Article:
3 things you didn't see at the NFL Combine
If you watched the NFL Combine on the NFL Network or caught a glimpse of it on SportsCenter, then you caught the main act in Indianapolis. But there were plenty of sideshows that were just as interesting and maybe even more so.
One of the coolest things I saw this weekend was running into Snoop Dogg ... I mean Snoop Lion in the elevator of the Omni. He was there on behalf of Adidas, spending time in their suite and wooing new prospective endorsers.
Companies like Wells Fargo, Nike, and Eastbay typically have suites in the hotel closest to the players’ hotel. Players make their rounds through the suites grabbing freebies like, shoes, headphones and gift certificates.
Nike still remains the powerhouse with star players and some exclusive rights with the NFL, (even though Under Armor is the name sponsor of the Combine,). However, Adidas did something very creative this year that caught everyone’s attention. They were offering $100,000 to the player who ran the fastest forty and $10,000 to each who ran the fastest time in their position group. However, there was one catch. The player had to be wearing Adidas shoes to collect.
Here are the winners:
Oregon State wide receiver Brandin Cooks was awarded the cash for running the fastest 40-yard dash in the 4.6 ounce adizero 5-Star 40 cleat. Cooks posted a time of 4.33 in the cleat, which combines the Adizero Prime and Adizero 5-Star 3.0, the lightest cleats in track and football.
Additionally, $10k in prize money was awarded to players who ran the fastest 40s for their position. The full list of winners is as follows:
Quarterback: Stephen Morris, Miami - 4.63
Running Back: Henry Josey, Missouri - 4.43
Wide Receiver: Brandin Cooks, Oregon State - 4.33
Tight End: Colt Lyerla, Oregon - 4.61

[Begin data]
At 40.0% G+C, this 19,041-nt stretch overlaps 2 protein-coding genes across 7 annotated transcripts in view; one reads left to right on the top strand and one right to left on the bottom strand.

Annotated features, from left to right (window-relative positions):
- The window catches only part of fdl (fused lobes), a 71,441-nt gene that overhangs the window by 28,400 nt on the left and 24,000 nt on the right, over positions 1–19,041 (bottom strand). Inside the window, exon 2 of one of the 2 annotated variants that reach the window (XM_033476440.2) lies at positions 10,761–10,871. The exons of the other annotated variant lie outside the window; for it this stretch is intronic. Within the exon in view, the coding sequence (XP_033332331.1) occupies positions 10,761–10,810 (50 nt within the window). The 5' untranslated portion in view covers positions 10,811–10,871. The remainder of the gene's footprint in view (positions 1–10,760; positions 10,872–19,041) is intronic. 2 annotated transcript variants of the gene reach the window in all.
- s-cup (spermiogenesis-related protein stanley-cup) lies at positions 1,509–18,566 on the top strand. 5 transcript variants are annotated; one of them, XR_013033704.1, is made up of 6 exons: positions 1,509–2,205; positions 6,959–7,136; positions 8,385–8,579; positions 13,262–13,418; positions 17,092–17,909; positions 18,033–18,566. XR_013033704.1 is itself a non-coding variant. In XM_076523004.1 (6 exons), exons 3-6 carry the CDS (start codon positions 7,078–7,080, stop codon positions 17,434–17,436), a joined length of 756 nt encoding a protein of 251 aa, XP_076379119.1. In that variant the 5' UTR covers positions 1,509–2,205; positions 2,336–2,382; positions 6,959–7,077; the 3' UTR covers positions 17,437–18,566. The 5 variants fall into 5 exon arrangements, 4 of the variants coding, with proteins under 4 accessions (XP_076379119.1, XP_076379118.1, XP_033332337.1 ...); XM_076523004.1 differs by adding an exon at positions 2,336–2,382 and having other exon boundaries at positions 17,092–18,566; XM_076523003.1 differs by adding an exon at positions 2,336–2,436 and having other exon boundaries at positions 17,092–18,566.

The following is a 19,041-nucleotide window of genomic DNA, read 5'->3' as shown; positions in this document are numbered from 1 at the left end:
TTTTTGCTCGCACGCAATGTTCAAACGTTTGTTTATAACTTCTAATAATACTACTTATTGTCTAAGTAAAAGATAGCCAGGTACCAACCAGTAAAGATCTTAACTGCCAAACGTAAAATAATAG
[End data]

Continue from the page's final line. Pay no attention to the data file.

Defensive Lineman / Linebacker: Kevin Pierre-Louis, Boston College - 4.51
Defensive Back: Phillip Gaines, Rice - 4.3
Snoop getting involved in the turf wars as Adidas' Director of Football Development.
Regardless how successful or not this particular campaign is/was, it’s a statement that Adidas wants part of the football pie.
No deals getting done: I personally am representing several free agents so I met with their respective current teams along with several other teams as well. In speaking to multiple cap managers and agents, nobody is getting any deals done.
Historically, several high profile extensions get finished up with many others getting 99% agreed upon with more details finished up in the next few days of the week following the Combine. In addition, I personally saw more and more teams staying out of the tampering game. One agent I know was standing five feet from the execs of a team that want to restructure down one of their defensive pro bowler’s deal. The team exec told me they couldn’t even get a meeting with the agent. The agent then told me the team offered his client the most offensive contract he has seen in 15 years. The two sides left without ever talking. Ironically, the Combine is where restructures start taking shape, but this year it was slow going on that front as well.
For years the Combine was the incubator for deal talks and coagulating the market for top free agents. However, this particular Combine saw less activity than any I can ever remember. Many of the agents I spoke with claim all the salary cap managers were reading from the same script. And actually in comparing notes and listening to several teams it did sound that way. (The Players Association likes to call that collusion. No one has yet to prove it’s happening on a formal basis.)
One very simple theory I have as to why the deal flow could be so slow: TIME! The gap between the Combine and the beginning of free agency (March 11) is wider than it’s ever been. Historically, free agency starts the first few days in March. This year there is over a two-week gap between the two events. In an NFL negotiation, that’s an eternity.
Over 25 top agents meet with Sean Gilbert (Author of the 29 million dollar tip)
If you don’t follow the politics of NFL football you may be confused as why so many agents were meeting with a retired defensive tackle. Sean Gilbert (Rams, Redskins, Panthers, Raiders) is a former player who has his eye on being the Executive Director of the Players Association. After writing and releasing a book explaining how and why he thinks Commissioner Roger Goodell and his team crushed the players at the negotiating table, he wanted to get his message across to the agent community.The meetings took place in Sean’s hotel suite one agent at a time. I believe many agents took the meeting to not only listen but also to be heard. Most of the agent community felt like they were left out of the process of the last negotiations.
Although the elections for a new director needing just 17 votes from team representatives won’t take place until March of 2015, Mr. Gilbert is doing some early campaigning.
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